About the Word:

Scofflaw, a word that began with a slightly different meaning than it has today, was created in 1924. We know this because it came about as the result of a contest sponsored by a man named Delcevare King, who wanted to create a word that would be used to describe a person who did not observe the rules of Prohibition.

Example:

"Delcevare King of Quincy last night announced that 'scofflaw' is the winning word in the contest for the $200 he offered for a word, to characterize the 'lawless drinker' of illegally made or illegally obtained liquor." The Boston Herald, 16 January 1924

Extramarital
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surprising-words-from-the-1920s-extramarital
Photo: Wikimedia

Definition:

: relating to sexual relationship with someone other than one's spouse

About the Word:

There is a curious discrepancy in the English language between the number of words to describe a man who has an unfaithful wife and the number to describe a wife so afflicted. There are considerably more words for the wronged male (cuckold, cornuto, horn, hoddypoll, tup, wittol, etc.) than there are for the woman (cuckquean is the only one I am aware of). This should not be taken as evidence of any lack of moral turpitude on the part of the female of the species.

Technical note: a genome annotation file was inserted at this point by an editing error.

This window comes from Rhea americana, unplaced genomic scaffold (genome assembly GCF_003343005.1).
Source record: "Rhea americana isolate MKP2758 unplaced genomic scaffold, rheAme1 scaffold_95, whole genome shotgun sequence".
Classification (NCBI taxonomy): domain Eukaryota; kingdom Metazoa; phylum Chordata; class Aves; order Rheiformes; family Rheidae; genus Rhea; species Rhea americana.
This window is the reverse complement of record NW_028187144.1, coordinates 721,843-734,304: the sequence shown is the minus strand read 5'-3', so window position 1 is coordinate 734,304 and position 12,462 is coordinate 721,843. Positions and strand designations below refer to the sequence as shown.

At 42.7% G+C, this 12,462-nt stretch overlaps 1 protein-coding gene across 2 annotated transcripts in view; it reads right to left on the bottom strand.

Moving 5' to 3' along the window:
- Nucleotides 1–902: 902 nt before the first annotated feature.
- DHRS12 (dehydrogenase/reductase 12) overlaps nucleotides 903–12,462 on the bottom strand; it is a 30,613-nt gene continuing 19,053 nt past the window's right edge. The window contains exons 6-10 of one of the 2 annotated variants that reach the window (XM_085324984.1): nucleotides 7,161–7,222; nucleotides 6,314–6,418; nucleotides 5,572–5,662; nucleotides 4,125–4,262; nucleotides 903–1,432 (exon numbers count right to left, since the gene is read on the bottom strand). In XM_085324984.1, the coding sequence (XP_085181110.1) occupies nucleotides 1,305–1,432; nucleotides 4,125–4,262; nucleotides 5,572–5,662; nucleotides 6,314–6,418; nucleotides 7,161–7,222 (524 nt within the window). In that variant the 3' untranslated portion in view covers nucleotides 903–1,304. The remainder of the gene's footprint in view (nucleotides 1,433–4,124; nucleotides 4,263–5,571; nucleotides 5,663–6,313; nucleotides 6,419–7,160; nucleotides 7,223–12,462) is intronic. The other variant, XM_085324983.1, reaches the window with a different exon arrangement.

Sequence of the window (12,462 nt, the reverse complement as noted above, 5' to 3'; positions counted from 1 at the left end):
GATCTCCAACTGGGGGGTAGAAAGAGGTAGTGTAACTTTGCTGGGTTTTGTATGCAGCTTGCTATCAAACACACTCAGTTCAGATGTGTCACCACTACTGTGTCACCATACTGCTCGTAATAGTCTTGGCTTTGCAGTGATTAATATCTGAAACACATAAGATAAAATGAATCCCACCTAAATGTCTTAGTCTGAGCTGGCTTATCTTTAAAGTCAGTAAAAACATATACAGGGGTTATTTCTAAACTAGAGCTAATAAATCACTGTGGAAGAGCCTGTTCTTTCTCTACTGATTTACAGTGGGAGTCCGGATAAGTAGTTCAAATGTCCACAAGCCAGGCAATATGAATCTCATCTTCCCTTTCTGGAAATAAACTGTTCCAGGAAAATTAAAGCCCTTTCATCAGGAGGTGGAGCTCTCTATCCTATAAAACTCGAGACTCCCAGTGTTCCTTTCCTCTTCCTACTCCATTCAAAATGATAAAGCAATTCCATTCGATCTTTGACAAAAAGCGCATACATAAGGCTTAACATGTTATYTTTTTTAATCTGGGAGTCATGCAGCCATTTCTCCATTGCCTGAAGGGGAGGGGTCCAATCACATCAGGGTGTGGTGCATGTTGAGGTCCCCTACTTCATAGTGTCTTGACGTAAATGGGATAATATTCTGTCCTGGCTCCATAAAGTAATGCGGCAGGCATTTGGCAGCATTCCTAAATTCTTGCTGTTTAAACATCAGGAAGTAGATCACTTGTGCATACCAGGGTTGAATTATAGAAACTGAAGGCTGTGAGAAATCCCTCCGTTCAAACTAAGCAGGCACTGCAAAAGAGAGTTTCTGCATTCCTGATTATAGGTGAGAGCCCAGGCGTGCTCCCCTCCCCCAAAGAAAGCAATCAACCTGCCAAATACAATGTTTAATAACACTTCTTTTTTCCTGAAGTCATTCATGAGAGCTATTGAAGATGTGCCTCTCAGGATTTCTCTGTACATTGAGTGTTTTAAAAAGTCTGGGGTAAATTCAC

In any event, in 1925 we get a nice gender-neutral word, extramarital, which can be used without fear of impugning either sex. The 1920s also saw the first use of sugar daddy (1926), and the famous whoopee of making whoopee (1924).

Example:

"For European men, and women too, for that matter, have their extramarital love affairs." - Carol Bird, The San Francisco Chronicle, 13 January 1929